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Often, readers of my book SUGAR SHOCK!, participants in my Break Free programs or fans on Facebook want to know, “How do I kick sugar, caffeine or other bad habits? This is so hard!”
I feel empathy, compassion and sadness for these people, because at varying times in my life, I’ve been there myself, battling a host of bad habits, including addiction to sugar, refined carbs, diet soda, coffee, cigarettes and sugar-less gum.
Over the years, I’ve developed numerous tactics to conquer counter-productive routines, but in 1998, while quitting sweets and refined carbs on doctor’s orders, I came up with my best techniques.
In my book SUGAR SHOCK!, I share my Top 21 Sweet Sugar-Free Success Secrets and Strategies (plus a few more). Now, I’d like to share one tactic, which can be effective to help you conquer sugar, caffeine and other unhealthy cravings. Here’s an article I wrote to help you learn this invaluable technique.
Just Delay to Squash Your Sugar, Caffeine & Other Unhealthy Cravings
Creatively Procrastinate Your Way Out of Your Addictions
By Connie Bennett, M.S.J., C.H.H.C.
Quite often, people who want to kick sugar, curtail caffeine, stop drinking diet soda, lose weight or manage their diabetes ask me: “How can I conquer my cravings for these substances? Once I start, I just can’t help myself.”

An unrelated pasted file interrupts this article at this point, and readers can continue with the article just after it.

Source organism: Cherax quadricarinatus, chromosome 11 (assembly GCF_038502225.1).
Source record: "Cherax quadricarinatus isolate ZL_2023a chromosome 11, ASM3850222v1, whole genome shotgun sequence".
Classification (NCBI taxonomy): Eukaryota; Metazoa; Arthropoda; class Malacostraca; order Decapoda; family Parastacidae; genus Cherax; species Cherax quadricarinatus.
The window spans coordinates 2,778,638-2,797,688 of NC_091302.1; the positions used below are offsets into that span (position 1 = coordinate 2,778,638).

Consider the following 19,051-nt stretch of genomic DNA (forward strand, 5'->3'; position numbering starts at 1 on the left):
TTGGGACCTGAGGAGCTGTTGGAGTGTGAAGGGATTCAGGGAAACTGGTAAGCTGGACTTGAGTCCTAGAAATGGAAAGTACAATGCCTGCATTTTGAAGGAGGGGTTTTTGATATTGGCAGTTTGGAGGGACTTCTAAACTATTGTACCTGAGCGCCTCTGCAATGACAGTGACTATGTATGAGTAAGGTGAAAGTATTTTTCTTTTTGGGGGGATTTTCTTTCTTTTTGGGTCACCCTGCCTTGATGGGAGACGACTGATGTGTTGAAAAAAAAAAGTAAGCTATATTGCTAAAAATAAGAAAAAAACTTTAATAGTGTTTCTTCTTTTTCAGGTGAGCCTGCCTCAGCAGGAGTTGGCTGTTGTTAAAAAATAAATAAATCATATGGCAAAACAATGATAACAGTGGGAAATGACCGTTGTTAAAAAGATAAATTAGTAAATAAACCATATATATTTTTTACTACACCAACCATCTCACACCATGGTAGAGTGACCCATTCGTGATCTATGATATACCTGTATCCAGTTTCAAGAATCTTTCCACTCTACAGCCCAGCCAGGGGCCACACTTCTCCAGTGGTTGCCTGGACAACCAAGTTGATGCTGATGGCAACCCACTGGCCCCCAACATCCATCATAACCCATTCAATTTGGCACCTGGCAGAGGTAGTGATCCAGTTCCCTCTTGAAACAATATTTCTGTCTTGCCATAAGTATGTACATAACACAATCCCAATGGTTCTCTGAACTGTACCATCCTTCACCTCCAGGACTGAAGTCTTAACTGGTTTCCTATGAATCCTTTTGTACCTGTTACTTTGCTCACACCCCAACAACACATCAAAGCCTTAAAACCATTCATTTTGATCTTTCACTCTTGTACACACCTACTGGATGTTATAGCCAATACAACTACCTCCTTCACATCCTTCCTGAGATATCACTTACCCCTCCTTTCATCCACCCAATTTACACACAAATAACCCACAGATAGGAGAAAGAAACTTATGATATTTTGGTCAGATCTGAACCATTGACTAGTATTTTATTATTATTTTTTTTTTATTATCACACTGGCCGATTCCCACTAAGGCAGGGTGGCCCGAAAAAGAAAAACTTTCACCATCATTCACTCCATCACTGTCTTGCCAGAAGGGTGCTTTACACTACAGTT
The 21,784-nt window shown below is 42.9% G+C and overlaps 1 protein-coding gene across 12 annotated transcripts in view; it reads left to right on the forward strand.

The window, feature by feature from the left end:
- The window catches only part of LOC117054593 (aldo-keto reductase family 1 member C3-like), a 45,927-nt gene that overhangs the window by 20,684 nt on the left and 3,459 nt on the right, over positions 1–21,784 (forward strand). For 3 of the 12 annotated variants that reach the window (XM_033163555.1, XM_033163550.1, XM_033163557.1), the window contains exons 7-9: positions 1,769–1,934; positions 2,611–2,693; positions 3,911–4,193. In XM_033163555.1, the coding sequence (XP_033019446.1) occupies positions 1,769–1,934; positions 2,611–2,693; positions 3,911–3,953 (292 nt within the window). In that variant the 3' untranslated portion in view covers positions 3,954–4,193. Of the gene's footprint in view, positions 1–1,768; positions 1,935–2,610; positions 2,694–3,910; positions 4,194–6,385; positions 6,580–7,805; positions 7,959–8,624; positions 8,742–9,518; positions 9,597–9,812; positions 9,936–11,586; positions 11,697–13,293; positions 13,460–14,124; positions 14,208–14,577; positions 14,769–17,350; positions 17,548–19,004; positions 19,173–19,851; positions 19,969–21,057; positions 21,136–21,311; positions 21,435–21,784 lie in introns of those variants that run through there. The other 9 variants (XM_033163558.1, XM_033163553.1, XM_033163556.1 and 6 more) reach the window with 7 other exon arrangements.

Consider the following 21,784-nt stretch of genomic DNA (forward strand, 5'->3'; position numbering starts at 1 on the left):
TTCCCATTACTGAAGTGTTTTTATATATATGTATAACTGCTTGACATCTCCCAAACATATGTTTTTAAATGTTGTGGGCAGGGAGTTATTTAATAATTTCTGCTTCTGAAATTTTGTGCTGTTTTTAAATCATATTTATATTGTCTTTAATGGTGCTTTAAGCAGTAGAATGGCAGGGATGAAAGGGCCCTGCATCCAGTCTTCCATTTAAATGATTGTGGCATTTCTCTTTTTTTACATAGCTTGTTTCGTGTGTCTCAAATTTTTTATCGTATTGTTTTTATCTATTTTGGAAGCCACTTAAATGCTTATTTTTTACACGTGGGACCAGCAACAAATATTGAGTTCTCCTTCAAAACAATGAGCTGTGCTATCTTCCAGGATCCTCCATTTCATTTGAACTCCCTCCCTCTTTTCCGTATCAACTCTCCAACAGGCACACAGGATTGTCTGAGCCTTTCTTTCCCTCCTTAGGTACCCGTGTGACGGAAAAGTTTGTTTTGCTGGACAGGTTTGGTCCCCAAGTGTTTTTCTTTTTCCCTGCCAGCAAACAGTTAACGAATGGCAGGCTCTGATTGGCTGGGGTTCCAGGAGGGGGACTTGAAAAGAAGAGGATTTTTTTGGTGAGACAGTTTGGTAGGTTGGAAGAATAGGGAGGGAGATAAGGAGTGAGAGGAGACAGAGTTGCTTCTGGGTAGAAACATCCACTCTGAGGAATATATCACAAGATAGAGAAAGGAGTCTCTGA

One of the most powerful and potent strategies is so simple that you’ll wonder why you never tried it in the first place. Simply DELAY before you do anything – especially something that you’ll later regret.
Think about it: Most of us are pretty darn good at delaying or procrastinating, right?
You know how you keep putting off organizing your desk drawers, cleaning the house, giving your boss that proposal, helping your kids with their homework, donating old clothes or taking out the garbage? Clearly, we all have things we’ve been planning on doing but never got around to doing.
While quitting a bad habit such as a sugar addiction, I’ve found that you can actually transform delaying into something that’s fun, clever and positive. In other words, procrastinating can be a good thing — even wonderful.